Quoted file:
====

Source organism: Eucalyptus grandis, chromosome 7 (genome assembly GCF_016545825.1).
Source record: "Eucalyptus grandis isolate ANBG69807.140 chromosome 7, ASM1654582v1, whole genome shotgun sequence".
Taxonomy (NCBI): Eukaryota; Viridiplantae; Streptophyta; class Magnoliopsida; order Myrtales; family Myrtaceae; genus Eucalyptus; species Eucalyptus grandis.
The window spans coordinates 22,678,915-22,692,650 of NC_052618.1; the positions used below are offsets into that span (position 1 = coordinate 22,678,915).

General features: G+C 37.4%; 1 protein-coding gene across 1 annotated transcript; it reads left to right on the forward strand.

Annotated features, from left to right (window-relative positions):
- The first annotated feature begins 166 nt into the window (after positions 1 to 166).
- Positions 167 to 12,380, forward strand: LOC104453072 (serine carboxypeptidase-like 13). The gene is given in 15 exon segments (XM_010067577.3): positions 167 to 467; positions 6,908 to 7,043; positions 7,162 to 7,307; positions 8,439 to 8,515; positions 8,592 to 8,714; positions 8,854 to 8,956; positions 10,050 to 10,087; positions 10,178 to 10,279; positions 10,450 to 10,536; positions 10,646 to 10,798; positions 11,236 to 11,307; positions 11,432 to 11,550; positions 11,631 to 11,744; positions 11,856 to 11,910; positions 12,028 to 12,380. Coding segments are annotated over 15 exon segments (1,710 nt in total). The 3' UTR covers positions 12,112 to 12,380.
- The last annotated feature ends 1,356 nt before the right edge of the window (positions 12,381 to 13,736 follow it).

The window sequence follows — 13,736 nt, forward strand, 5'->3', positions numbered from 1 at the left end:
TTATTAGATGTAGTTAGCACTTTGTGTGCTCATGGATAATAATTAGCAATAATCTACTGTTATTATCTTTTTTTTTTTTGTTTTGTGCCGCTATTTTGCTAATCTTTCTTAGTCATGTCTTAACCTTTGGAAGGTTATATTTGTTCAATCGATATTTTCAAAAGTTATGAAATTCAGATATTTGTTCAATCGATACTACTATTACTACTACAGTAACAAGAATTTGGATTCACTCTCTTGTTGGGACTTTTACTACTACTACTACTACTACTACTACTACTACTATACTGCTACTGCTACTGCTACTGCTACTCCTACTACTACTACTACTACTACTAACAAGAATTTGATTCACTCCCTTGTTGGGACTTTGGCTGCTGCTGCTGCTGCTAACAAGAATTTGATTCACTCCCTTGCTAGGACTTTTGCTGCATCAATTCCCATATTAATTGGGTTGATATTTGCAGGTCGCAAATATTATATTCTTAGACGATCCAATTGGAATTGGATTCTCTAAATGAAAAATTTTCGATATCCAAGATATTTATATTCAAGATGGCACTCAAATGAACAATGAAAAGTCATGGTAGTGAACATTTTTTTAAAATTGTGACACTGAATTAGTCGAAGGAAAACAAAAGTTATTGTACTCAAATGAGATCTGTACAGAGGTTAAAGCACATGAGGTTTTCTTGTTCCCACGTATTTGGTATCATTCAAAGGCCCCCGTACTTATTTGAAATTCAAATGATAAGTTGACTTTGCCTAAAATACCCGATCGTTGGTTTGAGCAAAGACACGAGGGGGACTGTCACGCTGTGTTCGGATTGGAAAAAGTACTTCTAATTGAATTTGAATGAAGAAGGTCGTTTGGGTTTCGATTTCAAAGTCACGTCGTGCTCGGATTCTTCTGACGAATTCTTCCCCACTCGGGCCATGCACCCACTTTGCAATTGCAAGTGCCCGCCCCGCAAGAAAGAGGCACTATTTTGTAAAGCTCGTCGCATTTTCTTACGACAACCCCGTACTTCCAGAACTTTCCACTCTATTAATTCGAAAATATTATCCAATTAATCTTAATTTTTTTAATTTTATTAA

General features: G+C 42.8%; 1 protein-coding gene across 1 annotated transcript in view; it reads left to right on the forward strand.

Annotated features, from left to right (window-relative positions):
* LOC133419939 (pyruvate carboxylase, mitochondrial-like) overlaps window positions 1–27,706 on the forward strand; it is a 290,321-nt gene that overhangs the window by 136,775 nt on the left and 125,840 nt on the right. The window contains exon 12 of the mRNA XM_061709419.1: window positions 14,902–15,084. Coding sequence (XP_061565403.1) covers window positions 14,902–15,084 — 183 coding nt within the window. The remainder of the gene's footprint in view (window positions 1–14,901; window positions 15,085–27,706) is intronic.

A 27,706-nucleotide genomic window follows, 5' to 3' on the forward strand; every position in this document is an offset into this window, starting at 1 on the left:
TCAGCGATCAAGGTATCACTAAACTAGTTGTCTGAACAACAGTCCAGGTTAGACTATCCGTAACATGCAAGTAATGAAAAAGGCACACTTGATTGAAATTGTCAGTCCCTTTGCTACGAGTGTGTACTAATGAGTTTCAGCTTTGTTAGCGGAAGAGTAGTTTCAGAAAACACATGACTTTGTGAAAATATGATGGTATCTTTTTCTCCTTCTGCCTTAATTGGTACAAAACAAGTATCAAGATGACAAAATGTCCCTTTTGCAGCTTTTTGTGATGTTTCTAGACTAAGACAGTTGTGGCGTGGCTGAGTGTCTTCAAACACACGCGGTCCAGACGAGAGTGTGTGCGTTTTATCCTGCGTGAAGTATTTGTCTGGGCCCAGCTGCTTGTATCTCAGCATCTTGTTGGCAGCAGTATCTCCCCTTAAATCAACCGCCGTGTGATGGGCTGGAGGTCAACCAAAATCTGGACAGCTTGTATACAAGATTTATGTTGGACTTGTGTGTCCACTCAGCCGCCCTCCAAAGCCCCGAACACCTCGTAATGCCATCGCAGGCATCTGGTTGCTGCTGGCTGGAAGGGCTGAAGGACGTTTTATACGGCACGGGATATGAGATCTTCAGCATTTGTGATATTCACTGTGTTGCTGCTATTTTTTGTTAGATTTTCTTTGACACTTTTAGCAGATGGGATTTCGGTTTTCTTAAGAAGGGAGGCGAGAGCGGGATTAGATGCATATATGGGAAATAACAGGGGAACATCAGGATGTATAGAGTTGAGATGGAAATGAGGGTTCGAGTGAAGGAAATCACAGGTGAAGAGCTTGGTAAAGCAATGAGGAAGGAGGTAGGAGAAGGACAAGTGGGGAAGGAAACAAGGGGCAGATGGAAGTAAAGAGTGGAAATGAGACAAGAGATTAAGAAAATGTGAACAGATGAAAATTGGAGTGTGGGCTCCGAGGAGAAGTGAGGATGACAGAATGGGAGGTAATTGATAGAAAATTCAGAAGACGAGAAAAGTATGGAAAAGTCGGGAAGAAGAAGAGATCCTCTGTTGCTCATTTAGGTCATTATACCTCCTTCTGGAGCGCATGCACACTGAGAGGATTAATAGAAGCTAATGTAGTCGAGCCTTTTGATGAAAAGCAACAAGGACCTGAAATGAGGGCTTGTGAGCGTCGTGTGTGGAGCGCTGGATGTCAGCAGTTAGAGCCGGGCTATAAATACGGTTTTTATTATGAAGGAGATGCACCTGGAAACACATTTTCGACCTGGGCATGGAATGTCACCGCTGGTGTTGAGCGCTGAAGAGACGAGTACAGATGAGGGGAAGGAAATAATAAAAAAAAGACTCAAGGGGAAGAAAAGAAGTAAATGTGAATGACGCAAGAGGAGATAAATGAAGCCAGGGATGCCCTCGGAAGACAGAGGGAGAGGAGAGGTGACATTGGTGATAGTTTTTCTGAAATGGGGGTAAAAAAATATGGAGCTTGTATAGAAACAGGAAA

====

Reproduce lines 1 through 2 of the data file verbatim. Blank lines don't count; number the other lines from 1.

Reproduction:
Source organism: Eucalyptus grandis, chromosome 7 (genome assembly GCF_016545825.1).
Source record: "Eucalyptus grandis isolate ANBG69807.140 chromosome 7, ASM1654582v1, whole genome shotgun sequence".